BBefore I build a wall I would ask to know
What I walled up or walled up
And who I like to offend. . .
He repeats: “Good fences make good neighbors.
This week, as previously mentioned, the Chicken Foot Tribe’s ties were severed when a longtime friend Rosemary Hallin left the peninsula after 15 years for a new home near her family in St. Louis. We forgive her for leaving, but damn it, this change is hard to swallow. Friendships that develop over time cannot be easily replaced, as those of us of a certain age know. Some of us still have buds since elementary school; friends who sat with us during recess while we wrote “I will not speak in class” 100 times on the board. Friendships that drag on over decades are impossible to replace.
It is also true that sometimes the people we grew up with become distant. This classy clown might not be so charming at 70, especially if no emotional learning has taken place. The circumstances of life leave their mark. I know it’s not pleasant to say, but often times a period of suffering can temper a personality into a new, more pleasant form; it can add a certain humility that was not there at the start; can soften the edges of a charismatic but overly aggressive narcissism into something nicer, more forgiving.
It is also not so easy to make friends as you get older. Although this pandemic has taught us a few tricks of the trade. The Sydney and Nyel Stevens Friday Night Lounges are open again; and the nucleus of this small group has all the characteristics of a truly tight-knit family. Sturges Dorrance, who just lost his wife, Pam – “the love of my life for 60 years” – introduced her (one in four) daughter Meredith to last week’s rally. The usual suspects were there passing their usual plates of snack foods as neighbor Tucker Wachsmuth began his highly anticipated ‘show and tell’ – this week a vintage three-glass milkshake mixer from Hamilton Beach.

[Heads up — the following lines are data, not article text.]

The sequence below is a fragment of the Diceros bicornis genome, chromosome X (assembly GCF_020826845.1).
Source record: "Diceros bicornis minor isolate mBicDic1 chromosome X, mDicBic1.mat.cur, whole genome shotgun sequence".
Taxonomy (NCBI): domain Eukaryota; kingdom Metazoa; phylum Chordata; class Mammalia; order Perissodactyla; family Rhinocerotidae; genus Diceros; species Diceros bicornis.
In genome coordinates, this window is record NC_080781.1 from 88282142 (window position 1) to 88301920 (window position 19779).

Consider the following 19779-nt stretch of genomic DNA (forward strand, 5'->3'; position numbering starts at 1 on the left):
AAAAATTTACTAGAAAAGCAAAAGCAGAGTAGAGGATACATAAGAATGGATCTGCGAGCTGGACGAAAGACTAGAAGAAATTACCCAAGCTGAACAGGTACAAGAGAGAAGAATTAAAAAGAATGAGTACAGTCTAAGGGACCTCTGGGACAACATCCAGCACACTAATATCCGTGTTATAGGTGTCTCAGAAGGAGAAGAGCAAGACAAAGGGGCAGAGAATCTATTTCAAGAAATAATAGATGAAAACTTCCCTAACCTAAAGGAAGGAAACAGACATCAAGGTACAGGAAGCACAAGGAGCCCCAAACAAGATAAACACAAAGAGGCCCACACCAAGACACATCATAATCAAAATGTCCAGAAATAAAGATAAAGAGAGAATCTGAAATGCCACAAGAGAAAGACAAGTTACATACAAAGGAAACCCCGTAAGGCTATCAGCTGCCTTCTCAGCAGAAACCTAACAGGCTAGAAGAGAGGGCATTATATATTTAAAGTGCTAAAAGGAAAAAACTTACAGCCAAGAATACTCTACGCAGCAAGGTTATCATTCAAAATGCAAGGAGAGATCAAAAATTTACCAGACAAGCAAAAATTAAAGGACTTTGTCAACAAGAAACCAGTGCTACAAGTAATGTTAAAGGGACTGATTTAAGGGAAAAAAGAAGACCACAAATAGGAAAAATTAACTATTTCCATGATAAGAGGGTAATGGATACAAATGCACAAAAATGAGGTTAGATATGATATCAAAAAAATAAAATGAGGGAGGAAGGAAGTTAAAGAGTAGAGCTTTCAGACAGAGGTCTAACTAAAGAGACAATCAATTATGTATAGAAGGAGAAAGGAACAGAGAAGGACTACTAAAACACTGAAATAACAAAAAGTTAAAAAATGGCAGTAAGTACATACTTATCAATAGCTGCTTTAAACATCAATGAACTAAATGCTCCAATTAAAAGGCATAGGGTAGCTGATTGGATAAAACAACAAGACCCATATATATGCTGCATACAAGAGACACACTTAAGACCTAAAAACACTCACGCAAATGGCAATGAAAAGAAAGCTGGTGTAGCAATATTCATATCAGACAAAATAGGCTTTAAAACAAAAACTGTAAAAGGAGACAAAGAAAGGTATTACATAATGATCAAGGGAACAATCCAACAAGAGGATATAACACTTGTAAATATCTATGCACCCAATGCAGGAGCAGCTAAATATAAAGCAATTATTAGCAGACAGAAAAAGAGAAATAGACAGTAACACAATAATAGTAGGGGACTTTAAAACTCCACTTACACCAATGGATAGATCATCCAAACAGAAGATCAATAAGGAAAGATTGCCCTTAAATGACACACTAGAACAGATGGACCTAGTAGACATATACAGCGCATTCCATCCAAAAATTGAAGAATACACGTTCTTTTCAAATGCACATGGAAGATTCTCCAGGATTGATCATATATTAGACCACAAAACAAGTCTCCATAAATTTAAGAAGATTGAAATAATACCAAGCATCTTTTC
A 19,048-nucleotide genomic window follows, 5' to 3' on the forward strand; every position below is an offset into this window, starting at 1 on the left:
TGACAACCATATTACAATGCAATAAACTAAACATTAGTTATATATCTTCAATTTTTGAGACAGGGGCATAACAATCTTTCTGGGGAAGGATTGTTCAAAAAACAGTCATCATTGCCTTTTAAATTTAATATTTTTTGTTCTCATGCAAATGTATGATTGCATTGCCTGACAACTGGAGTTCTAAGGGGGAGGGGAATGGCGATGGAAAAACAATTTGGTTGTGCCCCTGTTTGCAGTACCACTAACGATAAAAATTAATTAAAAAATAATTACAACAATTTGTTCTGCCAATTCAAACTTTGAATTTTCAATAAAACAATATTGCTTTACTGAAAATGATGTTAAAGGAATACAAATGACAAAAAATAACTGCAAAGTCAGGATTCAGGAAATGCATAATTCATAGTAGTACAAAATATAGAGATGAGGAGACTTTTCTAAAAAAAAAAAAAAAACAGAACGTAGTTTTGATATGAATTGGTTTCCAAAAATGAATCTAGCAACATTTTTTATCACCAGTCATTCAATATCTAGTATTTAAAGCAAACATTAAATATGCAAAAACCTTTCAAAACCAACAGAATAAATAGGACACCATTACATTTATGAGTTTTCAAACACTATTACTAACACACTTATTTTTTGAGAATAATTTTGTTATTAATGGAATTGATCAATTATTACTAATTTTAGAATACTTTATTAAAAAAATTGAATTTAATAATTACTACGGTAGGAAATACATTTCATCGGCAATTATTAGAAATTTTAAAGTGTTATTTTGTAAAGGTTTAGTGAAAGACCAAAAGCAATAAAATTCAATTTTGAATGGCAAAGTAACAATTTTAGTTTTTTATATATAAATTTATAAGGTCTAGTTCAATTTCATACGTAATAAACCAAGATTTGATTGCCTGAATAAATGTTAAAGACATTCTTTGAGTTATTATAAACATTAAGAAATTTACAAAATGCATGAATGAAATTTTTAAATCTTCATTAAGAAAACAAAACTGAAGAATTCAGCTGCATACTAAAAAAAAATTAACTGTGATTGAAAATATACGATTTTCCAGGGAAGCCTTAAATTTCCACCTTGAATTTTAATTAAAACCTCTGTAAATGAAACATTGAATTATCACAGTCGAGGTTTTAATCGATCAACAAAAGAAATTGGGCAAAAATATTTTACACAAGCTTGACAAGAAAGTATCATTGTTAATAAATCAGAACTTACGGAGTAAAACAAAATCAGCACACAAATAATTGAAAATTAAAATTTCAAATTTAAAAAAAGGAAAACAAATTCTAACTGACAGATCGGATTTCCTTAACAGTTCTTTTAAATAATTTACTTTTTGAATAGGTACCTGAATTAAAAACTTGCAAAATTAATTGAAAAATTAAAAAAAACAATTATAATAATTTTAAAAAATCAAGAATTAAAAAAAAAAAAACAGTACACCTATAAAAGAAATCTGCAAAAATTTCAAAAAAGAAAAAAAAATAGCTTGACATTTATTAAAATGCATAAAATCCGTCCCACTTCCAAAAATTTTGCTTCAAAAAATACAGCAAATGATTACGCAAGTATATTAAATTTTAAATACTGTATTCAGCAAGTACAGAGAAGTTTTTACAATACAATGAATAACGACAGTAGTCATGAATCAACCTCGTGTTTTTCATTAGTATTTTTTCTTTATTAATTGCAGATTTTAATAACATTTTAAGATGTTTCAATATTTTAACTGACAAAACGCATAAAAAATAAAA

Being for the most part from a certain era we have ooh and aah, we all remembering those icy metal glasses where part of the shake waited (the other poured into a glass) while the metal frosted outside . Vanilla, chocolate, strawberry – everyone has their favorites. (Tip: Tucker says the secret to a good milkshake is to keep the milk at a temperature just before the ice crystals form so that it mixes properly with the ice cream.) I am very grateful for these. links and others.
In other “B” stories, my view of the bay was completely obscured by Ceanothus (California Lilac) and an absolutely blooming white climbing rugosa rose. I look forward to this flourishing windfall each year to assess the general health of our bees on the peninsula. Over time the buzz decreased with a different ratio of bees: fewer honey bees and more (as Kathleen Sayce puts it) “worker bumblebees, probably Bombus Vosnesenski, yellow-faced bumblebee.
We can help bees by taking some important steps. The most important thing is probably not to use pesticides. (It’s also so much healthier for our four-legged dogs, in particular, who can absorb these poisons through their pads just by running.) There are plenty of organic pest control substitutes out there, and any master gardener on either side. from the river can help with suggestions.
The second most important is to fill our gardens with plants that attract and feed bees. Most seed companies have bee-friendly options. (Good mail order picks: Eden: tinyurl.com/2ddudb3n; American Meadows tinyurl.com/t4frajf5; Territorial tinyurl.com/y4nbmyv4.) Bees love bright colors and scents and there are many varieties suitable for the peninsula that meet these requirements.